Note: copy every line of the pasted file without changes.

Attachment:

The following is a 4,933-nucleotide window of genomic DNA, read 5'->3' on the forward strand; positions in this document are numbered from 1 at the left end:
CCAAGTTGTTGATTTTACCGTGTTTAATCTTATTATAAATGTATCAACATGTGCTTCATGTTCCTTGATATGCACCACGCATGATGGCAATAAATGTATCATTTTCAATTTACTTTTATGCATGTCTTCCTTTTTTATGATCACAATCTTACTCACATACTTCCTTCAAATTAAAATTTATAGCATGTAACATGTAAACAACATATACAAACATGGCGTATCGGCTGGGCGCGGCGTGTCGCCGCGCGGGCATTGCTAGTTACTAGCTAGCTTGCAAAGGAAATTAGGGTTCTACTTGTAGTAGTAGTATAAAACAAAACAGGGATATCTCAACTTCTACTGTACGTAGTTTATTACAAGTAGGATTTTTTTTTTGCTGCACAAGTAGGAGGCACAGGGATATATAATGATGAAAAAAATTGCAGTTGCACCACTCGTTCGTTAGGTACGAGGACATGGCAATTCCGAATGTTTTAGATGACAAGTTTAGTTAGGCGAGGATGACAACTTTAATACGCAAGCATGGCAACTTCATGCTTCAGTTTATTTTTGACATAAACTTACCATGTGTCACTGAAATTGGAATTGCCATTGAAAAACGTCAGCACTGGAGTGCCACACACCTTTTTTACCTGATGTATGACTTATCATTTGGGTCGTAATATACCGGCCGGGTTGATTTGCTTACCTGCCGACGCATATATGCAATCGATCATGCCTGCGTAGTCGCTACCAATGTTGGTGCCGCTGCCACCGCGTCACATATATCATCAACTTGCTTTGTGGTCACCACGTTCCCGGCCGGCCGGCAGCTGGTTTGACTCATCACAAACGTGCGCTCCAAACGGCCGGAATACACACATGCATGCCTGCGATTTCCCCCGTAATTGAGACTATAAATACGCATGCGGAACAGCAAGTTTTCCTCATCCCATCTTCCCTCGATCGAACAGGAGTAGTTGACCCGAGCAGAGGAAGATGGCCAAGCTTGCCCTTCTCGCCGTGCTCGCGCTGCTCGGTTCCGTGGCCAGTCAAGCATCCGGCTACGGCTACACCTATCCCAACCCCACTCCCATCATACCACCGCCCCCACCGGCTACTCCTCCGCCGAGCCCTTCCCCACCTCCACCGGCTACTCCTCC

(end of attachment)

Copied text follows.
The following is a 4,933-nucleotide window of genomic DNA, read 5'->3' on the forward strand; positions in this document are numbered from 1 at the left end:
CCAAGTTGTTGATTTTACCGTGTTTAATCTTATTATAAATGTATCAACATGTGCTTCATGTTCCTTGATATGCACCACGCATGATGGCAATAAATGTATCATTTTCAATTTACTTTTATGCATGTCTTCCTTTTTTATGATCACAATCTTACTCACATACTTCCTTCAAATTAAAATTTATAGCATGTAACATGTAAACAACATATACAAACATGGCGTATCGGCTGGGCGCGGCGTGTCGCCGCGCGGGCATTGCTAGTTACTAGCTAGCTTGCAAAGGAAATTAGGGTTCTACTTGTAGTAGTAGTATAAAACAAAACAGGGATATCTCAACTTCTACTGTACGTAGTTTATTACAAGTAGGATTTTTTTTTTGCTGCACAAGTAGGAGGCACAGGGATATATAATGATGAAAAAAATTGCAGTTGCACCACTCGTTCGTTAGGTACGAGGACATGGCAATTCCGAATGTTTTAGATGACAAGTTTAGTTAGGCGAGGATGACAACTTTAATACGCAAGCATGGCAACTTCATGCTTCAGTTTATTTTTGACATAAACTTACCATGTGTCACTGAAATTGGAATTGCCATTGAAAAACGTCAGCACTGGAGTGCCACACACCTTTTTTACCTGATGTATGACTTATCATTTGGGTCGTAATATACCGGCCGGGTTGATTTGCTTACCTGCCGACGCATATATGCAATCGATCATGCCTGCGTAGTCGCTACCAATGTTGGTGCCGCTGCCACCGCGTCACATATATCATCAACTTGCTTTGTGGTCACCACGTTCCCGGCCGGCCGGCAGCTGGTTTGACTCATCACAAACGTGCGCTCCAAACGGCCGGAATACACACATGCATGCCTGCGATTTCCCCCGTAATTGAGACTATAAATACGCATGCGGAACAGCAAGTTTTCCTCATCCCATCTTCCCTCGATCGAACAGGAGTAGTTGACCCGAGCAGAGGAAGATGGCCAAGCTTGCCCTTCTCGCCGTGCTCGCGCTGCTCGGTTCCGTGGCCAGTCAAGCATCCGGCTACGGCTACACCTATCCCAACCCCACTCCCATCATACCACCGCCCCCACCGGCTACTCCTCCGCCGAGCCCTTCCCCACCTCCACCGGCTACTCCTCC